Friday, April 30, 2010

Native Ground Covers

When it comes to landscaping around the home, many people seem to be more comfortable with a single carpet-like planting – grass, vinca, or pachysandra. This is more comforting, easier to ‘read’ and may be a representation of nature ‘controlled’.  In the natural world the ground cover layer is more likely to be a mix of species. Each species occupies a preferred niche in both time and space. Hayscented fern is one of the few species that I’ve seen that can really appears to dominate a space, but that was in a recently cleared forest. On closer examination other species were present at ground level. With time a more diverse community will develop.

In designing a ground cover planting with native species you should draw on a palette of low-growing plants that can work together and are appropriate to the site conditions. While the following list is not exhaustive, these are some of the natives that I have grown around my home that work well as ground covers.

Black Huckleberry, Gaylassacia baccata, is and evergreen woody subshrub that is found in upland woods and handles a range of soil moistures, wet to dry, and sun exposures light shade to full sun. It grows 1-2’ tall and twice as wide. I was impressed by the glossy green (and a few bright red) leaves in February. The flowers develop slowly through the spring and are just now opening. I’m looking forward to larger plants so that I can see these colorful flowers without bending over so much. Although slow growing, I have been able to grow this plant in a variety of difficult locations. This plant is becoming more available in the retail trade. Other huckleberries, preferring moister conditions, are also available.

3-Toothed Cinquefoil, Sibbaldiopsis tridentata, (formerly of the genus Potentilla) is another tough plant for tough conditions. I’ve seen this growing at the top of Cadillac Mountain in Acadia National Park. I’ve had a good experience growing this plant in a variety of challenging locations, such as on the edge of yew bushes. With a little protection it is evergreen through the winter and it produces clusters of white flowers in summer. While it can form a dense mat, it is not so thick as to exclude other plant from growing with it.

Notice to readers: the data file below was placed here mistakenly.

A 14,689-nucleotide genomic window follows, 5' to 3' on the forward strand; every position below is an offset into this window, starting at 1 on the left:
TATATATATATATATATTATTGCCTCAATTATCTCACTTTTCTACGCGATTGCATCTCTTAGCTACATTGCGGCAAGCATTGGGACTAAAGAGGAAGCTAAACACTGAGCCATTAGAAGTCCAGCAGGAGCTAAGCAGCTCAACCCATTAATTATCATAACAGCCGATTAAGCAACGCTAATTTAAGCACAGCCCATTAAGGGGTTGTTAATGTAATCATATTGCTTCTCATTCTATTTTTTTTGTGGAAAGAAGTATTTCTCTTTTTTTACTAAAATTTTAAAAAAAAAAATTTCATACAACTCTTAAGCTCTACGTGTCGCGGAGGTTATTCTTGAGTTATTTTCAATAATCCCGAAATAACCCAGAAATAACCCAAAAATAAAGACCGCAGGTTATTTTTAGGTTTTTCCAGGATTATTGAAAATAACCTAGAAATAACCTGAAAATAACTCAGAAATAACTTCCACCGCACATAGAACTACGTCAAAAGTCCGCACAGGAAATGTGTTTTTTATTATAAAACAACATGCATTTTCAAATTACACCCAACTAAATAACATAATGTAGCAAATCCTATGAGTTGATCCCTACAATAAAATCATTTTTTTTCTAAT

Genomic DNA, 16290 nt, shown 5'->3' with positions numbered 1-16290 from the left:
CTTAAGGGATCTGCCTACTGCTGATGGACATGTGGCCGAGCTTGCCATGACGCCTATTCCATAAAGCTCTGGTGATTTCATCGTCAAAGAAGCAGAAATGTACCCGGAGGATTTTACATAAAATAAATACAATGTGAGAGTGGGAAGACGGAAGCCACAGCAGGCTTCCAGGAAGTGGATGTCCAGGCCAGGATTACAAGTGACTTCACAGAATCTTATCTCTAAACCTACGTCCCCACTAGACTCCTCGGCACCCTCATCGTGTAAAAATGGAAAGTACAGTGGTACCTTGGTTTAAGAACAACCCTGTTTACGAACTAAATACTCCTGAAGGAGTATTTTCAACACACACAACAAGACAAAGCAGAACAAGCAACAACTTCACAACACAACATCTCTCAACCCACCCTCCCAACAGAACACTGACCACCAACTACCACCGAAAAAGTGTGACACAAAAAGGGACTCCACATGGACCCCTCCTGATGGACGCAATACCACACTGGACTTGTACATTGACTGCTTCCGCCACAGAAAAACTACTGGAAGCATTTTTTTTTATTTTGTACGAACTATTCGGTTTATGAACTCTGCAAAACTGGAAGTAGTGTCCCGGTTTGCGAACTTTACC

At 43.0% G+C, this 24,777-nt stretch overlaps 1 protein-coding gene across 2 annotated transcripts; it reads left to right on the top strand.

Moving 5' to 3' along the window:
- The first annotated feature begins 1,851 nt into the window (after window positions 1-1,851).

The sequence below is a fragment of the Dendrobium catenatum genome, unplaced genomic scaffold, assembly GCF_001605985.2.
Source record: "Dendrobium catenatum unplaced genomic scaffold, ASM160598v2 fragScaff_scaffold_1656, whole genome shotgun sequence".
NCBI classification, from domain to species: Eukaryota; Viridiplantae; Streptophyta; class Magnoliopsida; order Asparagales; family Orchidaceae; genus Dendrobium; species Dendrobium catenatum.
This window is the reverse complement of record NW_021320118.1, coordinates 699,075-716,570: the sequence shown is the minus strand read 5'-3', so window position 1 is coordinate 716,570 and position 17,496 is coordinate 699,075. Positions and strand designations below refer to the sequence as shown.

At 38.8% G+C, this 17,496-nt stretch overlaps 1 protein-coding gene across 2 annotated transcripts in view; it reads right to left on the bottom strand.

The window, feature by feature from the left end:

Bearberry, Arctostaphylos uva-ursi , grows under what would be considered very harsh conditions, but is must have very well drained soil to survive. While I’ve encountered it growing out of cracks in boulders on a hiking trail, I haven’t had much luck with this plant on my ‘typical’ residential site (too moisture retentive, my guess); therefore no photos, either.

Barren Strawberry, Waldsteinia fraganoidies, formes a fairly dense evergreen mat with good weed suppressive character. It produces yellow flowers in early spring (now in New England), but the fruit is inedible. In the photo it is growing with sensitive fern and Mayapple.  This native can be found at some nurseries, but its cousin, Siberian Barren Strawberry, Waldsteinia ternata, is much more available and is often sold under the same common name.

Hairy Alumroot, Heuchera villosa, has been a very effective ground cover for me in partly sunny locations. The collection shown here was grown from seed which produced a mixture of green and purple leaf forms. The leaves cast enough shade to control weed growth from below. Later in the summer it produces small white flowers on long racemes, but these are not particularly showy compared to many of the Heuchera cultivars.

Some other native plants that I have been trying around my home, which can be used in a ground cover mix, include Partridgeberry (Mitchella repens), Wintergreen (Gaultheria procumbens), Canada Mayflower (Maianthemum canadense) and Virginia Creeper (Parthenocissus quinquefolia) and a variety of ferns. There are many more native species that can be used as ground covers. Just take a walk in the woods to see what’s growing there. What other natives have you used as ground covers?